This Freelance Designer Couldn't Find Cute Shipping Boxes. Now Her Startup Makes Them
As a Silicon Valley native, entrepreneur Miriam Brafman grew up surrounded — and fascinated — by startup life. So when she reached adulthood, it was only natural that she would launch a venture herself.
As a designer, she initially considered starting a design business, or perhaps an e-commerce site. But when she looked for a vendor who could provide customized shipping boxes for sending out future products, she came up empty-handed — save for a new business idea.
“Everyone has packaging,” she says, and it seemed “so obvious” to her that a customized shipping-box service would already exist. But it did not, which is how she came to be the founder of Packlane, a Berkeley, Calif., company whose website lets brands of all sizes design and order personalized shipping and mailer boxes, as well as folding cartons.
The company opened in early 2015, but, already, she and her team of 25 employees cater to roughly 11,000 business customers — some of them big names like Google, L’Oreal and Shopify. And though she declined to disclose Packlane’s annual revenue, she said it will exceed $5M in 2017.
Brafman — who is just 26 — struck gold because she believed, along with scores of her clients, that customized packaging plays a key role in “creating a brand experience.”
Filling a Gap in the Marketplace
Brafman started professional life in 2008 as a freelance web developer and designer, and created websites for various clients until 2013. Then, she spent 2 years as an engineer and designer at Berkeley Lab, a national laboratory managed by the University of California at Berkeley.
But feeling unsatisfied with her career direction, she began exploring other professional options, always returning to the idea of entrepreneurship and her passion for graphic design. So when she tried and failed to find customized shipping-box services for her future brand, it seemed she’d hit upon a market need that she could fill.
At that same time, Brafman noticed an uptick in subscription services like Birchboxand Stitch Fix that mail makeup, clothing and more on a monthly basis — a development that solidified her belief in a growing demand for personalized shipping and mailer boxes. “It gave me the confidence to try to build something” catering to customers making both recurring and one-off — or short-run, as it’s known in the industry — orders.
That idea soon became an obsession, she says, occupying every hour she didn’t spend at her day job. As her February, 2015 launch drew closer, she quit her other work to focus on Packlane full time.
She also began forging strategic relationships. “I actually sent a cold email to MOOfounder Richard Moross,” whose printing company was an inspiration for her. She had hoped Moross would incubate Packlane. Instead, he became a mentor and connected her to former MOO executives who also advised her along her way. “One of them now works full-time for us as our VP of design,” she says.
When Brafman first launched Packlane, she was flying solo and orders were slow in coming, she says. So she kept costs low by designing Packlane’s website and user interface herself — building features like live previews of boxes or cartons and instant quotes on orders — and working with suppliers who would accommodate delayed payments. Every dollar she earned went back into the company.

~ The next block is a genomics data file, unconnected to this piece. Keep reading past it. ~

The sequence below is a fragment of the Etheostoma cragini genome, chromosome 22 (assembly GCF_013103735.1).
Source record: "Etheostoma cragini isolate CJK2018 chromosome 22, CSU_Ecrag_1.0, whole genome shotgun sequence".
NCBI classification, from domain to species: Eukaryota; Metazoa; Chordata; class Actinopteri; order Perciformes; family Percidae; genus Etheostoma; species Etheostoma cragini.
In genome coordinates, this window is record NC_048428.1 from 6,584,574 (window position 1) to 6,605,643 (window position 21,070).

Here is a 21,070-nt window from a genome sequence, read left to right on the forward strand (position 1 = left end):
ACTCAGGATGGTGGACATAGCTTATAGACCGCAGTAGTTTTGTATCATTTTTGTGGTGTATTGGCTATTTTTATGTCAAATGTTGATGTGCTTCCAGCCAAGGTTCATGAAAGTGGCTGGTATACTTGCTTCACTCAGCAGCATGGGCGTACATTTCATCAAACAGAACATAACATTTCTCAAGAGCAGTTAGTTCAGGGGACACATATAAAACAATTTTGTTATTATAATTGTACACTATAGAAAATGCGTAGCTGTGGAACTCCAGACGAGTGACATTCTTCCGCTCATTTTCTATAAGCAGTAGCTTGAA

But word of mouth helped Packlane build momentum, and within 6 months Brafman needed to hire her first employee to help deal with the influx of customers. As the company’s star rose, profits and growth accelerated. To scale up to handle the expansion, she recently brought on an entire executive team to take care of design, sales and branding.
Satisfying Customers — Hers, and Others
Packlane’s first growth spurt came with a lesson in the importance of customer service.
An opportunity to land new accounts came when trouble struck a competitor. Around the time Packlane launched, another custom shipping-box company also came onto the scene, emerging with more fanfare from a well-known seed accelerator, Y Combinator, she says. However, “a lot of customers were unhappy” with the quality of service they received from that business, she says, “and those disgruntled customers found me.”
That wasn’t the only time she benefited from a similar company’s stumbles, either. Though Brafman wasn’t pursuing outside investment, she was approached by an investor, anyway. “One of our competitors was pitching to them, and while he liked the idea, he didn’t like their team. That’s how [his firm] found us.”
Since Packlane’s initial customer base rested heavily on “a few disgruntled people,” she was “bending over backwards” to appease them. And she discovered she had a knack for customer service, amid real challenges. “We do a custom product, which is tricker from a customer service standpoint,” she explains. “There’s a lot of problem-solving and negotiating. We have to do something a bit more nuanced.”
But she says she considers her customers invaluable, and stoking their enthusiasm has been a key to her success, she says. “Having good customer service made it possible for us to grow the way we have. It was an underestimated component in building [Packlane] — having customers who are really enthusiastic and want to tell everyone they know about your service.”
Going forward, Brafman is fine-tuning Packlane’s products to make sure she keeps those clients happy. The company recently debuted a new option allowing them to upload artwork for the interiors of boxes and cartons. Double-sided printing is a “really exciting feature, and an example of what we have in store for the future.”
As Packlane grows, she plans to offer even more customization and product options, while continually improving her site’s user interface. Brafman says every innovation implemented will be in service to her primary goal to “become the market leader for short-run packaging.”